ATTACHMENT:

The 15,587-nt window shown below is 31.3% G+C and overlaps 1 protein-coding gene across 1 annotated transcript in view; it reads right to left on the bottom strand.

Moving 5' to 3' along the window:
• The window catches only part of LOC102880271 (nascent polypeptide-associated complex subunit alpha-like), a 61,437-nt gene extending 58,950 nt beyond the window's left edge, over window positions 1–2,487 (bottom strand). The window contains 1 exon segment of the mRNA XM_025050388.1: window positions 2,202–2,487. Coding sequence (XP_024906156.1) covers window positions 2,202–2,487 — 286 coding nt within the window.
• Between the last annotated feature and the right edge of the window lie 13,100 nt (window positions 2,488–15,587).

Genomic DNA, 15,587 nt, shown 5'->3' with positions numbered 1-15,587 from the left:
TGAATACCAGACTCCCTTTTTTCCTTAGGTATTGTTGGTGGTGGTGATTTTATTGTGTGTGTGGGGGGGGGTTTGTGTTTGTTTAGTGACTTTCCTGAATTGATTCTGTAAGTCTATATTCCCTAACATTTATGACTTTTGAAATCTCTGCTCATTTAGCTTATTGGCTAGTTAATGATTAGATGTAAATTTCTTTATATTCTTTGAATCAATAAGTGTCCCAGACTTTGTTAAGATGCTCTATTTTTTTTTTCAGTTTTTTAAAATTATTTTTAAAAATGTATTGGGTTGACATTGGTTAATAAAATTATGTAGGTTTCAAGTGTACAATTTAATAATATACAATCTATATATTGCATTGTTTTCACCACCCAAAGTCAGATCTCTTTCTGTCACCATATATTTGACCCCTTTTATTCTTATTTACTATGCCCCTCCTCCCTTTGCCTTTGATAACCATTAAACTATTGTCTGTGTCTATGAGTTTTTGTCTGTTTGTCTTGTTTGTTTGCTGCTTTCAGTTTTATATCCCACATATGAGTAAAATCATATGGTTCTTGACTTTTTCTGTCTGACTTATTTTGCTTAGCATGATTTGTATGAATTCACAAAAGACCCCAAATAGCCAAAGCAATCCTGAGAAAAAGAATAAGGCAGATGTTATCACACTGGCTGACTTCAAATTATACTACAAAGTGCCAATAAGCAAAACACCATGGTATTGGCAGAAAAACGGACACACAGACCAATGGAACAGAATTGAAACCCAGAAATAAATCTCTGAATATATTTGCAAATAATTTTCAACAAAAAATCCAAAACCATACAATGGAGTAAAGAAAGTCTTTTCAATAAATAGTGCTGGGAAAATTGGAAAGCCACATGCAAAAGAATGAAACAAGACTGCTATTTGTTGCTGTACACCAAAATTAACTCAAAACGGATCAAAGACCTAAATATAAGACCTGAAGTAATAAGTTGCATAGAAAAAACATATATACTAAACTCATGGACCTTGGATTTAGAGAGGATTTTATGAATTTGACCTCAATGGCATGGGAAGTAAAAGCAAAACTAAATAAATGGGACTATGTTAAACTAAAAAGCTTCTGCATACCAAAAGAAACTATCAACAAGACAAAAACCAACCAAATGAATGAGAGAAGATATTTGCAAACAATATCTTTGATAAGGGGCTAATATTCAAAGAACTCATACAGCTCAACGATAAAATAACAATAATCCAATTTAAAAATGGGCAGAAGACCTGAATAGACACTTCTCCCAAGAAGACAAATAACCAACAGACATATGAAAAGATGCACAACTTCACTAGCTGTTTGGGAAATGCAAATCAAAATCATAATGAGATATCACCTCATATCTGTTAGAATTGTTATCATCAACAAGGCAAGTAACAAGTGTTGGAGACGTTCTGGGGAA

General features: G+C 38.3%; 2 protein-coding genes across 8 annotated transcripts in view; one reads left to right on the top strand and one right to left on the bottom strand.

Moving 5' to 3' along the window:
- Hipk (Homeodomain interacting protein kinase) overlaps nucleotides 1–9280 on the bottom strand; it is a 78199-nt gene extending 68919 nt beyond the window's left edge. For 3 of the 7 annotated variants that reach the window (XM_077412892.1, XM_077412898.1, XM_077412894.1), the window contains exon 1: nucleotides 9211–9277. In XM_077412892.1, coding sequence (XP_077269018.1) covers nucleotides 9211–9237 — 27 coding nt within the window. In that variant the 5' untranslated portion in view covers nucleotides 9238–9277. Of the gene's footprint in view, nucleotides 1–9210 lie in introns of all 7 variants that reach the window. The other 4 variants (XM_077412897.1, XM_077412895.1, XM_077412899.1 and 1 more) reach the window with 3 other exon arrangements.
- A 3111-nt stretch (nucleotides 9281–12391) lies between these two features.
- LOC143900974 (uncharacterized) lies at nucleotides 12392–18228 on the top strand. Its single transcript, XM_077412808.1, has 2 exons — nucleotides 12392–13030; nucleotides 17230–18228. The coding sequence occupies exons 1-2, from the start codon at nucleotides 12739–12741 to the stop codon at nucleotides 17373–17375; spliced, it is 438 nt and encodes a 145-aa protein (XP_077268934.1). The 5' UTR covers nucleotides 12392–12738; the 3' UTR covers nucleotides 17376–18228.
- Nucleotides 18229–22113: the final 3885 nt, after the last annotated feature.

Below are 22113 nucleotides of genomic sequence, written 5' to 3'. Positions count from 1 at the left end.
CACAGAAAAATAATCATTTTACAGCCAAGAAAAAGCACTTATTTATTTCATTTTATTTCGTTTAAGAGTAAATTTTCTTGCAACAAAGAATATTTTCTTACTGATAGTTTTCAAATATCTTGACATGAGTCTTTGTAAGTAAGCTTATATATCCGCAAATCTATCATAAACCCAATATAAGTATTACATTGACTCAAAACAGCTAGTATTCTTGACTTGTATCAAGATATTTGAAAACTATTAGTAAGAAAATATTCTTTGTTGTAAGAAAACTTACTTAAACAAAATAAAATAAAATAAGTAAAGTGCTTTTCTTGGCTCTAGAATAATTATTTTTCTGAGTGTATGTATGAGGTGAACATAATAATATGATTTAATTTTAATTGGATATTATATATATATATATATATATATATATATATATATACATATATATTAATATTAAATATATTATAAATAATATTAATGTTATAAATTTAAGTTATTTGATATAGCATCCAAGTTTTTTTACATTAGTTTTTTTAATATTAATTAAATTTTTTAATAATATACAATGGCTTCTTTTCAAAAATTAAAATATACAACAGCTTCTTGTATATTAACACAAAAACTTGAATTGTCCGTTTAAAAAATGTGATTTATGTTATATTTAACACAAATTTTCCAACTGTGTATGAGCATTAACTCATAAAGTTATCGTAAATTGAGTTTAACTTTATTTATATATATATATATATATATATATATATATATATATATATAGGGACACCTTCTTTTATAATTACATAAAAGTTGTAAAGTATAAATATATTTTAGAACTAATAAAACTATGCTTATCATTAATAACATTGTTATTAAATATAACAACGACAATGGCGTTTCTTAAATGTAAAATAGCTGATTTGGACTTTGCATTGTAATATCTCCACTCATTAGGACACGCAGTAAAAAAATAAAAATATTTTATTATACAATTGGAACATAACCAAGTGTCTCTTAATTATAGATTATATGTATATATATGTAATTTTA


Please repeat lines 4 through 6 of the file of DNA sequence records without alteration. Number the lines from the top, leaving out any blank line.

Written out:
• Between the last annotated feature and the right edge of the window lie 13,100 nt (window positions 2,488–15,587).

Genomic DNA, 15,587 nt, shown 5'->3' with positions numbered 1-15,587 from the left:
TGAATACCAGACTCCCTTTTTTCCTTAGGTATTGTTGGTGGTGGTGATTTTATTGTGTGTGTGGGGGGGGGTTTGTGTTTGTTTAGTGACTTTCCTGAATTGATTCTGTAAGTCTATATTCCCTAACATTTATGACTTTTGAAATCTCTGCTCATTTAGCTTATTGGCTAGTTAATGATTAGATGTAAATTTCTTTATATTCTTTGAATCAATAAGTGTCCCAGACTTTGTTAAGATGCTCTATTTTTTTTTTCAGTTTTTTAAAATTATTTTTAAAAATGTATTGGGTTGACATTGGTTAATAAAATTATGTAGGTTTCAAGTGTACAATTTAATAATATACAATCTATATATTGCATTGTTTTCACCACCCAAAGTCAGATCTCTTTCTGTCACCATATATTTGACCCCTTTTATTCTTATTTACTATGCCCCTCCTCCCTTTGCCTTTGATAACCATTAAACTATTGTCTGTGTCTATGAGTTTTTGTCTGTTTGTCTTGTTTGTTTGCTGCTTTCAGTTTTATATCCCACATATGAGTAAAATCATATGGTTCTTGACTTTTTCTGTCTGACTTATTTTGCTTAGCATGATTTGTATGAATTCACAAAAGACCCCAAATAGCCAAAGCAATCCTGAGAAAAAGAATAAGGCAGATGTTATCACACTGGCTGACTTCAAATTATACTACAAAGTGCCAATAAGCAAAACACCATGGTATTGGCAGAAAAACGGACACACAGACCAATGGAACAGAATTGAAACCCAGAAATAAATCTCTGAATATATTTGCAAATAATTTTCAACAAAAAATCCAAAACCATACAATGGAGTAAAGAAAGTCTTTTCAATAAATAGTGCTGGGAAAATTGGAAAGCCACATGCAAAAGAATGAAACAAGACTGCTATTTGTTGCTGTACACCAAAATTAACTCAAAACGGATCAAAGACCTAAATATAAGACCTGAAGTAATAAGTTGCATAGAAAAAACATATATACTAAACTCATGGACCTTGGATTTAGAGAGGATTTTATGAATTTGACCTCAATGGCATGGGAAGTAAAAGCAAAACTAAATAAATGGGACTATGTTAAACTAAAAAGCTTCTGCATACCAAAAGAAACTATCAACAAGACAAAAACCAACCAAATGAATGAGAGAAGATATTTGCAAACAATATCTTTGATAAGGGGCTAATATTCAAAGAACTCATACAGCTCAACGATAAAATAACAATAATCCAATTTAAAAATGGGCAGAAGACCTGAATAGACACTTCTCCCAAGAAGACAAATAACCAACAGACATATGAAAAGATGCACAACTTCACTAGCTGTTTGGGAAATGCAAATCAAAATCATAATGAGATATCACCTCATATCTGTTAGAATTGTTATCATCAACAAGGCAAGTAACAAGTGTTGGAGACGTTCTGGGGAA